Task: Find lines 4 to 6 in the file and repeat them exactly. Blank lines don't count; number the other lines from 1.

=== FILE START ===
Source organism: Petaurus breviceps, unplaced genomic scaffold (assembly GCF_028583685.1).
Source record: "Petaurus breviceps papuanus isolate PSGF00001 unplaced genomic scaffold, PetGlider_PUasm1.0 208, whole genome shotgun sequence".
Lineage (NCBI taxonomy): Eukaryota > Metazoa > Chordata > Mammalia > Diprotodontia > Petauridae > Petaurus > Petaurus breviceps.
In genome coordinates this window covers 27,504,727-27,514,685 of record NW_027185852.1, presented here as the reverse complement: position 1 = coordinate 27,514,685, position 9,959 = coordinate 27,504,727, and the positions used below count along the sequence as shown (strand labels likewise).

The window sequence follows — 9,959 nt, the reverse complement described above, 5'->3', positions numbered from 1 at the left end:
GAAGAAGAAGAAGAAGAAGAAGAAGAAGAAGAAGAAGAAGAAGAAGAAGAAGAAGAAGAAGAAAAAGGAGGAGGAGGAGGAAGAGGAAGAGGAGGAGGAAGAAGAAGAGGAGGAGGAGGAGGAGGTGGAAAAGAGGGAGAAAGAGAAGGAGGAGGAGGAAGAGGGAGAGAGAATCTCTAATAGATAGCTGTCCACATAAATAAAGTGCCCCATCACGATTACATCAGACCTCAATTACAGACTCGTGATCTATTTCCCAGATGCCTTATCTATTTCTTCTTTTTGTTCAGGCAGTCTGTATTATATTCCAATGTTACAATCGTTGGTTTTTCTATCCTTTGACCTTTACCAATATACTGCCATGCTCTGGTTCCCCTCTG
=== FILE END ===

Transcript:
In genome coordinates this window covers 27,504,727-27,514,685 of record NW_027185852.1, presented here as the reverse complement: position 1 = coordinate 27,514,685, position 9,959 = coordinate 27,504,727, and the positions used below count along the sequence as shown (strand labels likewise).

The window sequence follows — 9,959 nt, the reverse complement described above, 5'->3', positions numbered from 1 at the left end:
GAAGAAGAAGAAGAAGAAGAAGAAGAAGAAGAAGAAGAAGAAGAAGAAGAAGAAGAAGAAGAAAAAGGAGGAGGAGGAGGAAGAGGAAGAGGAGGAGGAAGAAGAAGAGGAGGAGGAGGAGGAGGTGGAAAAGAGGGAGAAAGAGAAGGAGGAGGAGGAAGAGGGAGAGAGAATCTCTAATAGATAGCTGTCCACATAAATAAAGTGCCCCATCACGATTACATCAGACCTCAATTACAGACTCGTGATCTATTTCCCAGATGCCTTATCTATTTCTTCTTTTTGTTCAGGCAGTCTGTATTATATTCCAATGTTACAATCGTTGGTTTTTCTATCCTTTGACCTTTACCAATATACTGCCATGCTCTGGTTCCCCTCTG